I have the strange inkling that a few weeks ago I met the Risen Jesus. It happened again where it so reliably does that it shouldn’t be surprising and yet always seems to be. I was presiding at the Great Vigil of Easter in our cathedral in Chicago. It is a rather splendid liturgy and we often have folks from a number of parishes around the city and beyond who come. Many students from our campus chaplaincies are there too and so the whole thing is quite an event. This year I had the privilege of assisting with the baptisms of several adults and children. When the time came, in the semi-darkness I navigated my way through the crowd toward the font, trying to keep my sleeves away from errant candle flames. Thank God the deacons and vergers were well rehearsed because I couldn’t remember who was to come to the water first or which sponsors went with which baptismal candidate … Or who had the baptismal candles to present to them. Try as I might to stay centered, as usual in these big liturgies I was a little distracted. In any case, the candidates were washed in the font and I began to anoint them. I came to a young woman whose name is Scheherazade. I knew she had grown up in a Muslim household and that her journey to Christianity had been deliberate and difficult. As I began to anoint her she looked up at me with tears streaming down her face, really weeping — that doesn’t happen a lot at the Cathedral of St. James. I tried to smile reassuringly back at her and moved along to anoint the others. Later at the Peace I looked for Scheherazade in particular. I asked her if she was alright. She said to me, “I was crying because my family would not come tonight — they told me it’s like I have died. But I’m alive. I am crying because I have been born into a new family now. This is my family.”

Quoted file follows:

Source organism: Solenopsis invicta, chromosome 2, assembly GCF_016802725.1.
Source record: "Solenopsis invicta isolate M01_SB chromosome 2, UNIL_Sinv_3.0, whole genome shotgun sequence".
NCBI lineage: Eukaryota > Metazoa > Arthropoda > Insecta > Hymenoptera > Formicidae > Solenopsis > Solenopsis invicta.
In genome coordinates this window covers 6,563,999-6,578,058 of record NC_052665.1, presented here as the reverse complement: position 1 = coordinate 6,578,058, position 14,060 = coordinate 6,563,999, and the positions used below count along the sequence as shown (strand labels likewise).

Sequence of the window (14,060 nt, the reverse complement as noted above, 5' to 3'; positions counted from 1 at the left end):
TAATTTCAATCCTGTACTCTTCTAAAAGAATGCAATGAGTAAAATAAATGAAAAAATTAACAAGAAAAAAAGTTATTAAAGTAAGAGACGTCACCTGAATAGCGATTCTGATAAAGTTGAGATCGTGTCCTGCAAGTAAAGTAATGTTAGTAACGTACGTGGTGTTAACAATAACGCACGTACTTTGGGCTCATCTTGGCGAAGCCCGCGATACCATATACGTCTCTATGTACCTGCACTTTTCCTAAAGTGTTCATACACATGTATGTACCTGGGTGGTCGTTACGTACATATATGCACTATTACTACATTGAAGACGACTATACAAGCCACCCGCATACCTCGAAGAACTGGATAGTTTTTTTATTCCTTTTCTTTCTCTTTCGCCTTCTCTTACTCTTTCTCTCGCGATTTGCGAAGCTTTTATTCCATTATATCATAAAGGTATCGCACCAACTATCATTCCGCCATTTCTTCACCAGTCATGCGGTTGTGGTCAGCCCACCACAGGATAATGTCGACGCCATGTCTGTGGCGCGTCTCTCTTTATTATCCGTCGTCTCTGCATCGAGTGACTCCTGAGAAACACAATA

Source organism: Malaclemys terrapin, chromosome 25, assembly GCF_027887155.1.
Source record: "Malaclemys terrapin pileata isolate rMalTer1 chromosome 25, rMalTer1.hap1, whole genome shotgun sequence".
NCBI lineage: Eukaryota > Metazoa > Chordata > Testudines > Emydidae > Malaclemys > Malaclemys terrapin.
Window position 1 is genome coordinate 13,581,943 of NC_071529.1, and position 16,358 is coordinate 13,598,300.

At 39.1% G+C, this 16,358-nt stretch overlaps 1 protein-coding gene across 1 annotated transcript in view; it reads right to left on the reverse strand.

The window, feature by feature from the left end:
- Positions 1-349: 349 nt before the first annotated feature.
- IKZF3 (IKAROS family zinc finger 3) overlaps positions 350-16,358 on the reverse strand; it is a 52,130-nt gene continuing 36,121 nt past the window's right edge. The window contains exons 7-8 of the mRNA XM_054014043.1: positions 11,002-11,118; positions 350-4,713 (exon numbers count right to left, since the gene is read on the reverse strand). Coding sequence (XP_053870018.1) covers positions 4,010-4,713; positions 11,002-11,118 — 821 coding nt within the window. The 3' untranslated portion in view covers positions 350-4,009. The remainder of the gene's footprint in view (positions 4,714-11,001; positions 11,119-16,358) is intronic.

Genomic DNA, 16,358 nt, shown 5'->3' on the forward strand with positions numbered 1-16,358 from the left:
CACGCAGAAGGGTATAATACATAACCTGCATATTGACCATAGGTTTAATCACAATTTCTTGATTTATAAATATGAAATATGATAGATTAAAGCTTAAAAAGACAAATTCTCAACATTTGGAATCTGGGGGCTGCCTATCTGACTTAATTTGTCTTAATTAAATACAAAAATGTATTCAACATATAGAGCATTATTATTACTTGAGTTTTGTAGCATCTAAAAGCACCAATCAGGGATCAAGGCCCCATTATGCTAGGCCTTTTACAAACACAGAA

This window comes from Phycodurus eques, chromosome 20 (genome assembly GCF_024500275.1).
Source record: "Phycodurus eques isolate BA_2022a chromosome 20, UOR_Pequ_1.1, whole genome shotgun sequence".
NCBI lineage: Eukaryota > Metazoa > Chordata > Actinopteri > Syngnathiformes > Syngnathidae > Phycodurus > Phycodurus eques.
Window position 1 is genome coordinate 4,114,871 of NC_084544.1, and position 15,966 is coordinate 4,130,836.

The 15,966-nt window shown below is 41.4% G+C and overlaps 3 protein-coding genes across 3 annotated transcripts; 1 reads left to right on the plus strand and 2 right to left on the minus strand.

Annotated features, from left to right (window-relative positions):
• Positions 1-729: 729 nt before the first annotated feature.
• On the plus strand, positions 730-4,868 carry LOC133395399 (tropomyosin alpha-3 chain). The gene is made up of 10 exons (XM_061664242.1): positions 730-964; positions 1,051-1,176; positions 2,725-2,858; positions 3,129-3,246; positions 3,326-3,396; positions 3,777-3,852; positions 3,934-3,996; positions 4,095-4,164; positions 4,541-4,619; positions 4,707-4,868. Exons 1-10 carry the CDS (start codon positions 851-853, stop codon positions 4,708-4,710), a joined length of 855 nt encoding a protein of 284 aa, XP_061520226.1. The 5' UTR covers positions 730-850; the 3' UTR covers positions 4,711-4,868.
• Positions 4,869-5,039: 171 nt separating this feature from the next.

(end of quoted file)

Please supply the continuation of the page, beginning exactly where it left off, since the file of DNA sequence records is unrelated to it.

I wonder what brought Mary to the tomb early that morning. She came to weep, surely, maybe to keep company with her loss and grief. The Gospel of Mark says that she and other faithful women came to anoint the dead body of Jesus properly — there hadn’t been time in all the chaos after his death and before the Sabbath. In any case she comes to the tomb and then a new shock. The stone gone and the grave empty. “They’ve taken him away and we don’t know where,” she runs back to tell the others. Peter and John come running back to the tomb (John of course is the triathlete in this account named for him, also the first to believe, naturally, but that’s another sermon).